A boom in domestic tourism in Queenstown could cushion the damage of the border closure. Photo: Getty

‘It can’t go back to how it was’: Nash signals new shape for post Covid-19 tourism

The government and tourism operators agree that change is needed, but they don’t agree on a solution. While the tourism minister is mulling smaller crowds, operators want more infrastructure to support visitors, Justin Giovannetti reports.

Tourism minister Stuart Nash headed to Queenstown with a little hope and a clear warning: though a travel bubble with Australia may be imminent, the industry needs to change quickly.

Speaking in a region that has seen one of its key industries teeter towards collapse over the past year following the Covid-19-forced closure of the country’s borders, Nash said that tourism had already been losing its social licence amid a surge of international visitors that was grinding down the country’s cities and picturesque nature.

“It can’t go back to how it was,” said Nash at a tourism conference.

“I believe that in a number of places, the industry was beginning to erode its social licence to operate, and therefore losing the community’s support for continued growth of the sort we were seeing.”

The minister added that some of the country’s natural beauty wasn’t really fitting the “100% pure” promise in recent years.

Nash’s speech joins a growing number of recent calls for an overhaul of the country’s tourism model, most recently in February when environment commissioner Simon Upton called for an end to mass tourism. In his report, Upton warned of the environmental and social damage being done to the country before Covid-19 hit.

The tourism industry is dealing with two issues simultaneously. One is urgent and immediate as businesses face bankruptcy. The second issue is a longer-term rebuild of the industry for a post-Covid world.

Nash promised the crowd that cabinet will be looking at a final proposal for a trans-Tasman bubble on Monday. A sudden influx of Australians could save a number of tour operators.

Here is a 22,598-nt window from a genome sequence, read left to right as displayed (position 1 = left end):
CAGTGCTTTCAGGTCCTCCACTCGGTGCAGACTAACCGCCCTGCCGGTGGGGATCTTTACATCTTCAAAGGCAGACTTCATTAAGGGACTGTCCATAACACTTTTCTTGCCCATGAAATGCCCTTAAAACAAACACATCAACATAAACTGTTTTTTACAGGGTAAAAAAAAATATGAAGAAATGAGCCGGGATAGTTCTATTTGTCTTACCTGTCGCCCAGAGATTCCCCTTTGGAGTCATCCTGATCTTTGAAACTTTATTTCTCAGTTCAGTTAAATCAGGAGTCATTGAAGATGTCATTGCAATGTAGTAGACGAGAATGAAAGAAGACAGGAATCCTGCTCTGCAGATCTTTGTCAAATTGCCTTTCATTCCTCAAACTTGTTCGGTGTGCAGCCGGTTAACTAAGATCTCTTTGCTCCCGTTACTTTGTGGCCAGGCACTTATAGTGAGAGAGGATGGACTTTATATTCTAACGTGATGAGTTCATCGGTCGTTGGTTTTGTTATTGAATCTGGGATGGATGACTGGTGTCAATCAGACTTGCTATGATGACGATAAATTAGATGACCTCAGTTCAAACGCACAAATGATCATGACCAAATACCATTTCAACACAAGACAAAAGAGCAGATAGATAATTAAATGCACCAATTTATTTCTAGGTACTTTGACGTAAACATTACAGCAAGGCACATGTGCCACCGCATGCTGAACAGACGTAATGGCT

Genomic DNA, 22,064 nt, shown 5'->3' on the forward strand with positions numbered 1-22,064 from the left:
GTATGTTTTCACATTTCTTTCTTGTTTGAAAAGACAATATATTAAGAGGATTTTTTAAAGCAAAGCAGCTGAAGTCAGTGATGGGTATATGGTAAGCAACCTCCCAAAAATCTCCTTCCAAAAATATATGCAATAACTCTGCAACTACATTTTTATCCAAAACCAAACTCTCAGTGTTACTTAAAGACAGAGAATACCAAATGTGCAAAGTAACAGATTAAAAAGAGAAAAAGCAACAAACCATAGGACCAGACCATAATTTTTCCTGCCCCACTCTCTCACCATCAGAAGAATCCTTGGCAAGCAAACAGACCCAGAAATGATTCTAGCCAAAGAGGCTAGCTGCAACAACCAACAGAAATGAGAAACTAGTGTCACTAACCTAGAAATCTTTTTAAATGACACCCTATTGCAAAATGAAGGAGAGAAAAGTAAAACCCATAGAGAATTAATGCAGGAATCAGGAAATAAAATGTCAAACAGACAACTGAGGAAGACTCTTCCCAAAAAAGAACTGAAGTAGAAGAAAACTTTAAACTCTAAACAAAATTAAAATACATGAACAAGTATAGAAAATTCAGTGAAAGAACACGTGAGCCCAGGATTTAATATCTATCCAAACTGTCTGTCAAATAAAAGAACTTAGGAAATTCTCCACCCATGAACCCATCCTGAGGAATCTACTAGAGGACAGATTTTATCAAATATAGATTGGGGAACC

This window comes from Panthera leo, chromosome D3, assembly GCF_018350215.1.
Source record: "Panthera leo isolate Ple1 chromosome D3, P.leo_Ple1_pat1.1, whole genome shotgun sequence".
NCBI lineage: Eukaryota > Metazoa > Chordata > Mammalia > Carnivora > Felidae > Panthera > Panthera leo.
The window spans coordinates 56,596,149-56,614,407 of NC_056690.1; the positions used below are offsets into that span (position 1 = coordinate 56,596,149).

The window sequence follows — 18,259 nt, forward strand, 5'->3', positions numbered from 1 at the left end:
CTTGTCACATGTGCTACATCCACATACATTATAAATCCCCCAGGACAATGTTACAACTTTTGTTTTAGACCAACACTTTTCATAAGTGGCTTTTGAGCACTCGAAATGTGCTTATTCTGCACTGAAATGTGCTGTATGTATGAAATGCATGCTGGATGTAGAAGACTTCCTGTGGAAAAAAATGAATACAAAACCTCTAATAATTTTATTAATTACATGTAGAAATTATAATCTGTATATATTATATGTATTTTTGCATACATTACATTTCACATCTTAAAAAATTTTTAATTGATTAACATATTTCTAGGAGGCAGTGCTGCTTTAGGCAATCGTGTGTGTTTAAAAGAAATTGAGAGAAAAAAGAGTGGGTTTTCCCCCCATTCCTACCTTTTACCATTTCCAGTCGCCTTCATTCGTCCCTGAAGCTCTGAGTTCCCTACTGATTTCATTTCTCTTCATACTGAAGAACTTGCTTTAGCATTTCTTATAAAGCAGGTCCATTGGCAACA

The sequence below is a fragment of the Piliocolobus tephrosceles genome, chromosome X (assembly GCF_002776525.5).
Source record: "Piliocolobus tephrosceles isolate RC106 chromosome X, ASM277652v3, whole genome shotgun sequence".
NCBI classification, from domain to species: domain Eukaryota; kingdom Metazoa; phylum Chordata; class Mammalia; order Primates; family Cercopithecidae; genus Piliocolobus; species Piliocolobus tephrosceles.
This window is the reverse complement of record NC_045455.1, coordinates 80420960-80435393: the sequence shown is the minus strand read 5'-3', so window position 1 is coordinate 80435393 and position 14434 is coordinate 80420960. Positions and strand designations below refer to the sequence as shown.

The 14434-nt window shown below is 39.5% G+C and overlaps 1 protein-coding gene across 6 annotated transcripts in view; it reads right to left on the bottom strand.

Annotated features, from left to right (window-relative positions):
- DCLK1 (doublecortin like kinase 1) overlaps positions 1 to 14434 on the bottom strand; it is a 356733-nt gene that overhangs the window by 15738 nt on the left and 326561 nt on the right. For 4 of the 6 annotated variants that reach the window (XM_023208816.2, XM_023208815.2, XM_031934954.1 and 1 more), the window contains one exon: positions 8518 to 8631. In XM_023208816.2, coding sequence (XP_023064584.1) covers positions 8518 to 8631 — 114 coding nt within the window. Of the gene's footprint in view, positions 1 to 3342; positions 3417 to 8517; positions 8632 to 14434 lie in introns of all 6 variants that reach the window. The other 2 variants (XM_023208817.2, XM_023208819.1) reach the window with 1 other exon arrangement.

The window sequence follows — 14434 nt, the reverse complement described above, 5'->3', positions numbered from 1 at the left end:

That was welcome news to the industry. “Three weeks ago it looked like a bubble was off the table, we’re just pleased its now back and things are moving at quite some speed,” said Chris Roberts, the chief executive of Tourism Industry Aotearoa. “This week we’re very optimistic but we’ve been here before and we’ve been disappointed before.”

Following a programme of emergency assistance last year, Nash teased some policy changes and assistance could allow companies to freeze their operations until visitors return. He ruled out a regional wage subsidy for businesses hoping for another big cash infusion.

Since taking the tourism portfolio after the last election, Nash has stressed that the country should look to attract “a better class of tourist…who flies business class or premium economy and hires a helicopter.” His language on Friday was more constrained, he only hinted strongly and frequently at smaller crowds, never quite calling for a hard pivot towards the wealthy.

According to the minister, a 2019 survey found that 78% of Queenstown residents thought there was too much pressure from international visitors. Tourists were causing traffic congestion, high rents, road accidents and staff shortages, he said.

That wasn’t news to the industry’s leaders sitting in the audience. They’ve seen the warning signs, but aren’t sure yet whether crowd numbers alone are the problem. Roberts, who heads the industry’s main association, said that the level of local concern has been clear to him – he commissioned the survey the minister quoted.

“People come here for the landscapes but go home talking about the people they’ve met. If we don’t have that welcoming culture we can’t be proud of that tourism product,” he said.

Instead of declaring the death of camper vans and the need to turn away planes full of economy class passengers, Roberts said that the solution could be found through building to meet demand.

“The answer won’t always be fewer people. It may be more about when they come, where they go and how we manage people in place, what infrastructure and procedures we have,” he said.

Part of the problem is a Department of Conservation that doesn’t have the resources to deal with crowd numbers, especially in places like the Milford Sound, Roberts said.

Nash revealed that DOC and other government agencies could look to hike fees substantially after Covid-19 recedes and visitors return. He said he’s asked for pricing strategies for public assets that make them “financially self-sustaining”.

That could mean a higher tourism levy at the border, more and higher local levies on visitors, as well as higher prices from DOC for using conservation lands and waters.

The tourism levy doesn’t currently apply to Australians. A missed opportunity, according to the minster.

“It is imperative that our tourism sector improves the wellbeing of New Zealanders and protects and restore our natural environment. This is needed in order to regain the social licence,” Nash said.




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